Management consulting is a difficult business model. It’s not clear when a management consulting project is done nor if a deliverable has met or exceeded all the requirements. In fact, it’s often not even clear if the deliverables are what was agreed upon at the outset. There are no official standards, no governing bodies, and no licensure like there are with, say, engineering or accounting. There are only fickle clients with vague specifications and never-ending demands. We can be as specific as we want in our contracts, manage expectations, and set good boundaries, but none of that will make our clients any happier or more satisfied.
Further, many clients ignore recommendations made by even the best management consults. Value creation is dubious when good research, analysis, and recommendations are ignored by clients, despite the clearest and most persuasive presentation of top-notch deliverables. Some clients don’t want to change, even when they’ve paid you to help them do so.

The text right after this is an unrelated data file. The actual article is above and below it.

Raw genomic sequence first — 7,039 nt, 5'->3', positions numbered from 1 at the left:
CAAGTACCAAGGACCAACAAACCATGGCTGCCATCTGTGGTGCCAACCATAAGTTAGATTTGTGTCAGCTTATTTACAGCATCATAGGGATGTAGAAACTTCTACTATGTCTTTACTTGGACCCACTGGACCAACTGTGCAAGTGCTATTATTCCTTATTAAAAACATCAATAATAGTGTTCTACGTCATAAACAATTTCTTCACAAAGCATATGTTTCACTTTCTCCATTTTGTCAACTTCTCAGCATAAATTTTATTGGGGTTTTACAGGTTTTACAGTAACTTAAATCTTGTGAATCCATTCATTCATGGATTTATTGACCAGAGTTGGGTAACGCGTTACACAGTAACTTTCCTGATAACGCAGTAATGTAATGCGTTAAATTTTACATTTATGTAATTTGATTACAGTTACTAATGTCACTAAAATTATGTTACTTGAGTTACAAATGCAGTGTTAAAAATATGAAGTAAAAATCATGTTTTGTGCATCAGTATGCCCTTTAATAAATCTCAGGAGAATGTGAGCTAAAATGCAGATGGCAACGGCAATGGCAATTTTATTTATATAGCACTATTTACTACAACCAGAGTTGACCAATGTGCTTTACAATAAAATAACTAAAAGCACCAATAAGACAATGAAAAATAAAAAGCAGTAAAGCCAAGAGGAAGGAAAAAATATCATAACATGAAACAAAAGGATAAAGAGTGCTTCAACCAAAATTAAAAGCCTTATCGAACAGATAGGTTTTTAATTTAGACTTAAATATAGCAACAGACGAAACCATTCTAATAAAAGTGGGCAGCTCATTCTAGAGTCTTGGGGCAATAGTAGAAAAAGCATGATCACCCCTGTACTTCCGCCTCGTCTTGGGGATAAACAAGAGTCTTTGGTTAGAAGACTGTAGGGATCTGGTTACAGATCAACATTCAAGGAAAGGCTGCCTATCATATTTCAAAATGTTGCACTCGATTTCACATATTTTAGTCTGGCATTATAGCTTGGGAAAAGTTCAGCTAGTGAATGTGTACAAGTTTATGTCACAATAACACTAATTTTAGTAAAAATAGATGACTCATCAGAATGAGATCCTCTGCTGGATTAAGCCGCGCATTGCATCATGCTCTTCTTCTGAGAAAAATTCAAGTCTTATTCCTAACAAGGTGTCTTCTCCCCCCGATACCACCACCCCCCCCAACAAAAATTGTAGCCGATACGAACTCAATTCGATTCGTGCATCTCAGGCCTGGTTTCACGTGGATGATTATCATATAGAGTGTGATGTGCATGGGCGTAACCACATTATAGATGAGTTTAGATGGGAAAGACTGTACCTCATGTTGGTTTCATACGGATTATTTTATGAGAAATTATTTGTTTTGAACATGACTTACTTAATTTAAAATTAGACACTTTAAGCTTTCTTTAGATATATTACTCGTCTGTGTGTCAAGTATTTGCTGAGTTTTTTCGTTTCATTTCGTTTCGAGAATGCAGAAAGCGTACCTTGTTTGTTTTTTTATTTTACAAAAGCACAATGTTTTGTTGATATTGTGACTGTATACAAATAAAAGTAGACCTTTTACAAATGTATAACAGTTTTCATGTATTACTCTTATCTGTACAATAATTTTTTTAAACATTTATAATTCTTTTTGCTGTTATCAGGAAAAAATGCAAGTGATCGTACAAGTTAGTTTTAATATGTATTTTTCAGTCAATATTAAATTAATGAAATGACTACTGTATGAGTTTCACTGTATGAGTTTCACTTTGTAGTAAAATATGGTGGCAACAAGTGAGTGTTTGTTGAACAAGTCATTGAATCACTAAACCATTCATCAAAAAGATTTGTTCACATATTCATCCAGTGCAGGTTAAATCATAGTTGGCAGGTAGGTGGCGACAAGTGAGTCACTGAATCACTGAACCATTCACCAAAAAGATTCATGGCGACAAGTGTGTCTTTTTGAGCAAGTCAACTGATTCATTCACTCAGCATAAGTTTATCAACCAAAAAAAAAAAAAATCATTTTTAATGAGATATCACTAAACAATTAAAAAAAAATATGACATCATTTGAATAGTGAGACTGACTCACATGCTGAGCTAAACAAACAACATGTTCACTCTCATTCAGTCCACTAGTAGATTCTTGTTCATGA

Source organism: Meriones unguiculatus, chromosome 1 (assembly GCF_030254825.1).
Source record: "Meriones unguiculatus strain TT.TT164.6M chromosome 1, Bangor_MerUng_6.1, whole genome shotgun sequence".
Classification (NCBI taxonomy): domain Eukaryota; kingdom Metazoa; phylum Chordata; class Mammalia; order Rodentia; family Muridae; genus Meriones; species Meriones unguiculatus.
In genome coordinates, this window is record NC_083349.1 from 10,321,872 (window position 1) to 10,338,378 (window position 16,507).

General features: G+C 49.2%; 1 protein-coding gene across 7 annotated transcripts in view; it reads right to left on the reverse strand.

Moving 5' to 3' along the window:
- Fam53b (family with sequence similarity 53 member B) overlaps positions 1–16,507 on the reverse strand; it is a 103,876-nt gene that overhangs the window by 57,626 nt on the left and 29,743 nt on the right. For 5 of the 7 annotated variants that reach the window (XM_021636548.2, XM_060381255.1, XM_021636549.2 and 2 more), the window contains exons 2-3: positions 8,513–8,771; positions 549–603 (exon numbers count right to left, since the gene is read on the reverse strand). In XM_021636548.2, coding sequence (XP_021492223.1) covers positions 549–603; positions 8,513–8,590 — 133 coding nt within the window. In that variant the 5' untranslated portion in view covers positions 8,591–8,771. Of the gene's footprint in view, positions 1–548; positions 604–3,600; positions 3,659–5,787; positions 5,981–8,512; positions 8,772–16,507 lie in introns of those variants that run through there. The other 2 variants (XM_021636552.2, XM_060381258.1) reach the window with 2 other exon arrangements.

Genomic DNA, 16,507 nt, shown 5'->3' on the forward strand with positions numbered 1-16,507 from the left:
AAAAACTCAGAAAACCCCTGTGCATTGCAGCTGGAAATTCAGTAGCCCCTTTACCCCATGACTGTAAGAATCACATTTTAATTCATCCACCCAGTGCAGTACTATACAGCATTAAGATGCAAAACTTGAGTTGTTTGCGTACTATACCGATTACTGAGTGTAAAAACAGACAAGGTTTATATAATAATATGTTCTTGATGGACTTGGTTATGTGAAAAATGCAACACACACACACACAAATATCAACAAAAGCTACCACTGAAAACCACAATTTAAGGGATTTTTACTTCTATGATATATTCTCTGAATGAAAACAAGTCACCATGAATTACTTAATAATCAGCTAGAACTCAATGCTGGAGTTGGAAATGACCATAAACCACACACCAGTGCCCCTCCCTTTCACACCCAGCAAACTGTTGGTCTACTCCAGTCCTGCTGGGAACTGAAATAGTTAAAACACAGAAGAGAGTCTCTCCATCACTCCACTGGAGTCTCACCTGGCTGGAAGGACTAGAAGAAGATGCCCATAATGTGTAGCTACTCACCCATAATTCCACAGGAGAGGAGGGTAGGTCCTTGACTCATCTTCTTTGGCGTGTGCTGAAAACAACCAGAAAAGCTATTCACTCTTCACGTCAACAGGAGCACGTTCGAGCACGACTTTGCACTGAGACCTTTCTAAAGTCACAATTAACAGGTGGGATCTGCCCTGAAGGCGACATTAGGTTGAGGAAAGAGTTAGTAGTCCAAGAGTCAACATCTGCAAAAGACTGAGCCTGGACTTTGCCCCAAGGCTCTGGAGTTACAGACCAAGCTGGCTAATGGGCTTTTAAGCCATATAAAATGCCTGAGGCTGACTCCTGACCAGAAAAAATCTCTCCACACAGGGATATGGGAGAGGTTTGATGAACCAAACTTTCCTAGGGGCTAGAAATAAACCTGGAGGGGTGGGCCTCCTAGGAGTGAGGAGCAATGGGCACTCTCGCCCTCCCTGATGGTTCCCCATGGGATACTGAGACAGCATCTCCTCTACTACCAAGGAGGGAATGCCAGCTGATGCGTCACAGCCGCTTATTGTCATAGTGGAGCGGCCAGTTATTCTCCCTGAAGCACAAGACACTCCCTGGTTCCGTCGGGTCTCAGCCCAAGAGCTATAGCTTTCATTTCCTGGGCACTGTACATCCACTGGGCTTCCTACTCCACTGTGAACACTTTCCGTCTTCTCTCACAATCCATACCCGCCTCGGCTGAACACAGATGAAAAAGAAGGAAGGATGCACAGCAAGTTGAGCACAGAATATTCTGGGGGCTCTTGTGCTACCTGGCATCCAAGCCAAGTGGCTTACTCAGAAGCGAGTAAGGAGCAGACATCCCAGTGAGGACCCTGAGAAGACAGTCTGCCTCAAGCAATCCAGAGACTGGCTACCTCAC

These are all reasons why management consulting is a difficult business model. Of course, there are plenty of great clients, and many contracts go swimmingly for all involved. Still, all this is worth bearing in mind every time we take a new management consulting contract. Will it be worth the potential headaches or client inaction?